You already have a browser that runs Javascript, regardless if you're on MacOS, *nix, or Windows (or whatever system you use most likely), now all you need is a text editor, which is built in on most systems. I don't know of any other language that doesn't require you to download and install some sort of compiler, interpreter, SDK, or whatever, all of which are barriers to entry. Plus, you have the advantage of using one of the most widely used languages on a platform that can distribute your code very easily and very portably.

    You may not like Javascript--and granted, as a language, it's got plenty of warts. (Note that you can fix a great deal of these warts on modern browsers by simply including a "use strict" declaration at the top of your code). But it's a great language to start out in, if for no other reason than that the start-up cost is very close to negligible, and it's a useful language that enjoys a level of ubiquity that most other languages only dream of.

    ^^^ This. This is the reason (a really good reason) to use JavaScript as an introductory programming language with virtually zero barrier of entry (in terms of development env. setup.)

    Obviously, people will complain - argh, real devlupers use <insert toolchain> with <insert IDE/editor/whatever>. And on a real CS-oriented, full-blown and complete programming course, this is true. But we need to notice that Khan's materials are not full-blown courses, but tutorials with the explicit aim of being as accessible to the masses as possible.

    Whether this (and/or the choice of JavaScript) will turn people unsuitable for programming into legions of useless code monkeys is a non-issue. After all, the typical CS programs at brick-n-mortar universities have been producing useless code monkeys since the dot-com.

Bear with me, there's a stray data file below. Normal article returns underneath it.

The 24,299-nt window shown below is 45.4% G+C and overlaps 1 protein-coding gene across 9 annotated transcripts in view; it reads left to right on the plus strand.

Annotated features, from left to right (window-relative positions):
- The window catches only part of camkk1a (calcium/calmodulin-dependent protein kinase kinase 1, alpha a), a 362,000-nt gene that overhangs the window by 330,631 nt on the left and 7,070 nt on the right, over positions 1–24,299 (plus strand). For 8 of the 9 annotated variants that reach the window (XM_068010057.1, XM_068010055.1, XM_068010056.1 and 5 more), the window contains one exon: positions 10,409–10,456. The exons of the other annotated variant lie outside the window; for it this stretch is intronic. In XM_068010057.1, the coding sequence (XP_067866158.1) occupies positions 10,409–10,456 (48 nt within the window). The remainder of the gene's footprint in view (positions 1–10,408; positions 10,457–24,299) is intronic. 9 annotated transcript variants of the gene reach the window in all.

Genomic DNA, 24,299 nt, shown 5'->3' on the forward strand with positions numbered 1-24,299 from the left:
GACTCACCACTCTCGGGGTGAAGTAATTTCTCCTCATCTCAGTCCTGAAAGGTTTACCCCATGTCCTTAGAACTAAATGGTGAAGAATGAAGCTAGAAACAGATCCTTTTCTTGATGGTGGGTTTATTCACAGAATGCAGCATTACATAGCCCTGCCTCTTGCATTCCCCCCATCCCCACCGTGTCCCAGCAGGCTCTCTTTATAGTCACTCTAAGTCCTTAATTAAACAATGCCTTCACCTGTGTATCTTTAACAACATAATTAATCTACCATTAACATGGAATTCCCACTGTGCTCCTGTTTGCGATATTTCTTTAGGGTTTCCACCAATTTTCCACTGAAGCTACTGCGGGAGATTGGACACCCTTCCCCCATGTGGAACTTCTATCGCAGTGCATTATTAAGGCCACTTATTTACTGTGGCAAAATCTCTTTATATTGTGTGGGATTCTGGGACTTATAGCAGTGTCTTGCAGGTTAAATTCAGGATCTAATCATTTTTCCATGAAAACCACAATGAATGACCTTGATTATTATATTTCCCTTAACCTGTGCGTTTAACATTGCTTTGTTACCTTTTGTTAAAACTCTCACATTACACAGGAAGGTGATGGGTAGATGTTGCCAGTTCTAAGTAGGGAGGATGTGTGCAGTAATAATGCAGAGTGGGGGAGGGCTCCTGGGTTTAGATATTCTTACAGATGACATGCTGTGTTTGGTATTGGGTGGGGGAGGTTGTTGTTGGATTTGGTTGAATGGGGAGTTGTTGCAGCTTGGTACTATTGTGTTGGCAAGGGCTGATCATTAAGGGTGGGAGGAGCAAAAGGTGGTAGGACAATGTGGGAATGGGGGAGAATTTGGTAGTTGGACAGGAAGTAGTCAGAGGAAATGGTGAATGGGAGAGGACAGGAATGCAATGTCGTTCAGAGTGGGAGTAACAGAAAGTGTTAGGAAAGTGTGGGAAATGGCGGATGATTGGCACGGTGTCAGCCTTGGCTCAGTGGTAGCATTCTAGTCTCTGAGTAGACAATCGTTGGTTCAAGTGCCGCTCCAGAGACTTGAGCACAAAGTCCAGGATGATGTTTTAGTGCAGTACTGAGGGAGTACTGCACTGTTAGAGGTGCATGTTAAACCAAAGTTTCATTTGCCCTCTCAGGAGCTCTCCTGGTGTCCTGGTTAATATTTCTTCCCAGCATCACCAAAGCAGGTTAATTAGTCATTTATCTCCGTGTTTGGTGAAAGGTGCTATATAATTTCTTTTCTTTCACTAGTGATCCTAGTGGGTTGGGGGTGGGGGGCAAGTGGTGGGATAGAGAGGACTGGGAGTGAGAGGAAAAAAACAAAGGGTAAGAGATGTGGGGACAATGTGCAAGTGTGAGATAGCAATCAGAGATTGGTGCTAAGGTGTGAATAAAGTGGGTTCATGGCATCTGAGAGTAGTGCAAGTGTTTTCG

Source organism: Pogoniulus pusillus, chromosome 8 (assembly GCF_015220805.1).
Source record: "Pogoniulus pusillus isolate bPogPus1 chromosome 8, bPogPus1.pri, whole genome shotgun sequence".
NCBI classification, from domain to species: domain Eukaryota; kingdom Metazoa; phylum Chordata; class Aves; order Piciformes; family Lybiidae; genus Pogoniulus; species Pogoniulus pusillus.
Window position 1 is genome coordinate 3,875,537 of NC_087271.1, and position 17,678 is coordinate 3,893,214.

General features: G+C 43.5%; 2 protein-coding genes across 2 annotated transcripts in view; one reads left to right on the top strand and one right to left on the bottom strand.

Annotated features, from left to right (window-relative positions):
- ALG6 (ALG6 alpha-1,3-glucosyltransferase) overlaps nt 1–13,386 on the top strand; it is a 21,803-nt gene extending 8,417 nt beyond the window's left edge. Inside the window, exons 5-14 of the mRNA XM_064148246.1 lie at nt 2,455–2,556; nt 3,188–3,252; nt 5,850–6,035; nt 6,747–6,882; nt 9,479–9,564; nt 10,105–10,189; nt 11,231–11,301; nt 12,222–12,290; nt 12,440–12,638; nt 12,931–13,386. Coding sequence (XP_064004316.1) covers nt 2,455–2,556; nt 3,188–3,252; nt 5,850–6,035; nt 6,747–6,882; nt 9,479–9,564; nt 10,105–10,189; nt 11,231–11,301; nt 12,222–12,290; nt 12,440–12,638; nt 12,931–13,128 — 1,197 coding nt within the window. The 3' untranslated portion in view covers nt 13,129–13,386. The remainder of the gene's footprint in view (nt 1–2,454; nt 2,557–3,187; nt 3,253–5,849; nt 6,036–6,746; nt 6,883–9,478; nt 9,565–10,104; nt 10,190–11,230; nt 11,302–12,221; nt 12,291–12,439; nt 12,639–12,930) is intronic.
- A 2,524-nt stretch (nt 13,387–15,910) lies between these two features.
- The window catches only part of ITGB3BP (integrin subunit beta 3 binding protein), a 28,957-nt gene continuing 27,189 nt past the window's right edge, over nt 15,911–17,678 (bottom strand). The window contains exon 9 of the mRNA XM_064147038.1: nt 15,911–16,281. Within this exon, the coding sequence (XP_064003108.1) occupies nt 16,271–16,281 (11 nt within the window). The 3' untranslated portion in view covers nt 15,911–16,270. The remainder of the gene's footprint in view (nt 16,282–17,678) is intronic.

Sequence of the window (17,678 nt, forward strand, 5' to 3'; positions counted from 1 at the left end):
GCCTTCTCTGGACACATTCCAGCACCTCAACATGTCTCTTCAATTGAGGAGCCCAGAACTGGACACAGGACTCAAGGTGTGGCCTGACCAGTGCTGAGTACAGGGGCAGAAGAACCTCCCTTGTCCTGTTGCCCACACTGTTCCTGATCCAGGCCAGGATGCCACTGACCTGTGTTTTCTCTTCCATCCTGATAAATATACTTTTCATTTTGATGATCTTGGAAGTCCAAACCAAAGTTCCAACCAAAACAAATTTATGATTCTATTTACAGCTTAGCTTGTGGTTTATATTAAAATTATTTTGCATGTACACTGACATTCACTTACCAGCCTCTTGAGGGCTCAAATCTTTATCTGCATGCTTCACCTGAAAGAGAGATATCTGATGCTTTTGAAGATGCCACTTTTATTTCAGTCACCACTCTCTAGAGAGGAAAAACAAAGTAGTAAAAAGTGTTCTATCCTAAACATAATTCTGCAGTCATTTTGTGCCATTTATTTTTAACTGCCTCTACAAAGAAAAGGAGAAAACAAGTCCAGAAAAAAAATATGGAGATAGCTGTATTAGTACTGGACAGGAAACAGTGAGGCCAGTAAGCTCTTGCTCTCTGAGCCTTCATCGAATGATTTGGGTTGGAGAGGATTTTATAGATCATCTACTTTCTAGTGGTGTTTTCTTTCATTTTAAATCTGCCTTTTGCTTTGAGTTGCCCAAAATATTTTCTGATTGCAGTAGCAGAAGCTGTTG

What a system of programming tutorials as implemented by Khan's academy will do, however, is to make the learning of programming more accessible to those that already have the potential of being good developers. Perhaps this could reach them early on before they finish their secondary education (or allow currently enrolled CS-students to use them as add-ons to their formal curriculum.)

    JavaScript is a god-awful language, but its development setup makes it a decent first-language. Yes, it does not have true OO, but neither did BASIC. And good and bad developers will become so whether they use JavaScript, BASIC or Haskell (yes, there are atrocious Haskell programmers.)

  • by Darinbob (1142669) on Tuesday August 14, 2012 @06:51PM (#40990879)

    This really doesn't sound like "computer science" when you read the description. Where are algorithms, data structures, computability, complexity theory, etc? Programming != computer science. Even if they really meant that they were teaching programming, teaching a fad language used at an application level (not same as high level language) is not really the best way to teach programming. And what does "drawing", "animation", and "user interaction" have to do with programming or computer science?

    Way to go Khan to dumb down computing even more than it already is.

  • by hguorbray (967940) on Tuesday August 14, 2012 @08:17PM (#40991661)
    In a field that is essentially less than 75 years old it seems specious to call a language that has been around and in heavy use for nearly 20 years a fad.

    moreover, as part of web 2.0 is seems to have kicked Silverlight and Flash's collective asses

    and it's extensions into JSON seem to ensure that it will be around for another 20 years

    Maybe javascript != computer science, but it is certainly a programming language that is widely used and probably an easier introduction thatn perl/php/c/java

    getting a computer to do anything at all is major step for a beginner -why do you think logo with its drawing is such an attractive tool to teach kids?

    -I'm just sayin'